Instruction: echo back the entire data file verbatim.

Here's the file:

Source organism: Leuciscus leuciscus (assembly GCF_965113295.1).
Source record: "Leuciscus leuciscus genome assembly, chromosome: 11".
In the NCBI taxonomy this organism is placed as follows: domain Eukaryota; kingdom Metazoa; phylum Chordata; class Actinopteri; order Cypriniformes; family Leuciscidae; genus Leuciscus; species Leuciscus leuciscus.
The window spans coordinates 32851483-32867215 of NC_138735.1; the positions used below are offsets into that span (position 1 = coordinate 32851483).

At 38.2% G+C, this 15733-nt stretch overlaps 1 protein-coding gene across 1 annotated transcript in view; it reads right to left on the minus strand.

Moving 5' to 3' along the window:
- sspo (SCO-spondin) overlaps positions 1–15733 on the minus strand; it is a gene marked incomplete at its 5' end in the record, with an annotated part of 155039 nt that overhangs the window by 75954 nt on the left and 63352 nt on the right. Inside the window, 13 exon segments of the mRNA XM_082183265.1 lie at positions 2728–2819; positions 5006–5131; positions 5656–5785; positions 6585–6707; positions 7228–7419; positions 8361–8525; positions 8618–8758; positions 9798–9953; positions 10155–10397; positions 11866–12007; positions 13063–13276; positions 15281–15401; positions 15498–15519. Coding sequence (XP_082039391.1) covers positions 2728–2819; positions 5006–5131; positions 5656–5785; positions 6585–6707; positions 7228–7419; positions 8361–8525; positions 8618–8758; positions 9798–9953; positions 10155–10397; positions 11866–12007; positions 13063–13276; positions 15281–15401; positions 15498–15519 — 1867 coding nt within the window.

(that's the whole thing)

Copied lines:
Source organism: Leuciscus leuciscus (assembly GCF_965113295.1).
Source record: "Leuciscus leuciscus genome assembly, chromosome: 11".
In the NCBI taxonomy this organism is placed as follows: domain Eukaryota; kingdom Metazoa; phylum Chordata; class Actinopteri; order Cypriniformes; family Leuciscidae; genus Leuciscus; species Leuciscus leuciscus.
The window spans coordinates 32851483-32867215 of NC_138735.1; the positions used below are offsets into that span (position 1 = coordinate 32851483).

At 38.2% G+C, this 15733-nt stretch overlaps 1 protein-coding gene across 1 annotated transcript in view; it reads right to left on the minus strand.

Moving 5' to 3' along the window:
- sspo (SCO-spondin) overlaps positions 1–15733 on the minus strand; it is a gene marked incomplete at its 5' end in the record, with an annotated part of 155039 nt that overhangs the window by 75954 nt on the left and 63352 nt on the right. Inside the window, 13 exon segments of the mRNA XM_082183265.1 lie at positions 2728–2819; positions 5006–5131; positions 5656–5785; positions 6585–6707; positions 7228–7419; positions 8361–8525; positions 8618–8758; positions 9798–9953; positions 10155–10397; positions 11866–12007; positions 13063–13276; positions 15281–15401; positions 15498–15519. Coding sequence (XP_082039391.1) covers positions 2728–2819; positions 5006–5131; positions 5656–5785; positions 6585–6707; positions 7228–7419; positions 8361–8525; positions 8618–8758; positions 9798–9953; positions 10155–10397; positions 11866–12007; positions 13063–13276; positions 15281–15401; positions 15498–15519 — 1867 coding nt within the window.